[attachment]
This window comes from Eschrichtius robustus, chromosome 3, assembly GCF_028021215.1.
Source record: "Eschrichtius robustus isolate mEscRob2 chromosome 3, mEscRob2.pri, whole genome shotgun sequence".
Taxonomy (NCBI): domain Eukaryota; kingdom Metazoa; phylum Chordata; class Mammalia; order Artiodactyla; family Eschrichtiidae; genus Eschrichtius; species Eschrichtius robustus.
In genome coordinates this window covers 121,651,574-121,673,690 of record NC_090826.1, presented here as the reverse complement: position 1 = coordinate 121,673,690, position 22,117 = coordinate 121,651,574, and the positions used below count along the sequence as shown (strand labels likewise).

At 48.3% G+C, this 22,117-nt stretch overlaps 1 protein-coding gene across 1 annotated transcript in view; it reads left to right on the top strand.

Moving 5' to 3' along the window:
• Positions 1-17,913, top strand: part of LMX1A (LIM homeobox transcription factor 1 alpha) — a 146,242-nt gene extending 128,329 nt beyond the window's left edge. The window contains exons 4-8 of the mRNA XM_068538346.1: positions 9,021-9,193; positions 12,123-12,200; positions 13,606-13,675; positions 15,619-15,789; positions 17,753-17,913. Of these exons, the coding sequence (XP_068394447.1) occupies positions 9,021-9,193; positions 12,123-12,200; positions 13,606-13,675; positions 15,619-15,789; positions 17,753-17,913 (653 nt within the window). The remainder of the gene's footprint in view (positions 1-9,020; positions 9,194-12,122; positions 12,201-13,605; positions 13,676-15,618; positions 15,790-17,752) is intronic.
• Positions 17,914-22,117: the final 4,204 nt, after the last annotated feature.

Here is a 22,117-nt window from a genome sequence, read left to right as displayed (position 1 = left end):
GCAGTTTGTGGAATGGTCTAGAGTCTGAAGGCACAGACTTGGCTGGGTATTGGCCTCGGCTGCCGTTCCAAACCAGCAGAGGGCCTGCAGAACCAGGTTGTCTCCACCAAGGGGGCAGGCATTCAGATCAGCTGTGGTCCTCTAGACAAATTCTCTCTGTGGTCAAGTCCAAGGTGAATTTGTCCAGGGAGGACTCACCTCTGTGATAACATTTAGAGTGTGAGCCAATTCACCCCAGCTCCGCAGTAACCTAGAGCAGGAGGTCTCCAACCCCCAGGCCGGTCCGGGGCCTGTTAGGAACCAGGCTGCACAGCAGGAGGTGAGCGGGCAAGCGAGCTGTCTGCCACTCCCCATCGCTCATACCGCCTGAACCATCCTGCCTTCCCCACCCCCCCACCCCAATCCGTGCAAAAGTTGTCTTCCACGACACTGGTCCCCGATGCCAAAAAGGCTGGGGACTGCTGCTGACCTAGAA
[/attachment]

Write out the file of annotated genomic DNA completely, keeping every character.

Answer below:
This window comes from Eschrichtius robustus, chromosome 3, assembly GCF_028021215.1.
Source record: "Eschrichtius robustus isolate mEscRob2 chromosome 3, mEscRob2.pri, whole genome shotgun sequence".
Taxonomy (NCBI): domain Eukaryota; kingdom Metazoa; phylum Chordata; class Mammalia; order Artiodactyla; family Eschrichtiidae; genus Eschrichtius; species Eschrichtius robustus.
In genome coordinates this window covers 121,651,574-121,673,690 of record NC_090826.1, presented here as the reverse complement: position 1 = coordinate 121,673,690, position 22,117 = coordinate 121,651,574, and the positions used below count along the sequence as shown (strand labels likewise).

At 48.3% G+C, this 22,117-nt stretch overlaps 1 protein-coding gene across 1 annotated transcript in view; it reads left to right on the top strand.

Moving 5' to 3' along the window:
• Positions 1-17,913, top strand: part of LMX1A (LIM homeobox transcription factor 1 alpha) — a 146,242-nt gene extending 128,329 nt beyond the window's left edge. The window contains exons 4-8 of the mRNA XM_068538346.1: positions 9,021-9,193; positions 12,123-12,200; positions 13,606-13,675; positions 15,619-15,789; positions 17,753-17,913. Of these exons, the coding sequence (XP_068394447.1) occupies positions 9,021-9,193; positions 12,123-12,200; positions 13,606-13,675; positions 15,619-15,789; positions 17,753-17,913 (653 nt within the window). The remainder of the gene's footprint in view (positions 1-9,020; positions 9,194-12,122; positions 12,201-13,605; positions 13,676-15,618; positions 15,790-17,752) is intronic.
• Positions 17,914-22,117: the final 4,204 nt, after the last annotated feature.

Here is a 22,117-nt window from a genome sequence, read left to right as displayed (position 1 = left end):
GCAGTTTGTGGAATGGTCTAGAGTCTGAAGGCACAGACTTGGCTGGGTATTGGCCTCGGCTGCCGTTCCAAACCAGCAGAGGGCCTGCAGAACCAGGTTGTCTCCACCAAGGGGGCAGGCATTCAGATCAGCTGTGGTCCTCTAGACAAATTCTCTCTGTGGTCAAGTCCAAGGTGAATTTGTCCAGGGAGGACTCACCTCTGTGATAACATTTAGAGTGTGAGCCAATTCACCCCAGCTCCGCAGTAACCTAGAGCAGGAGGTCTCCAACCCCCAGGCCGGTCCGGGGCCTGTTAGGAACCAGGCTGCACAGCAGGAGGTGAGCGGGCAAGCGAGCTGTCTGCCACTCCCCATCGCTCATACCGCCTGAACCATCCTGCCTTCCCCACCCCCCCACCCCAATCCGTGCAAAAGTTGTCTTCCACGACACTGGTCCCCGATGCCAAAAAGGCTGGGGACTGCTGCTGACCTAGAA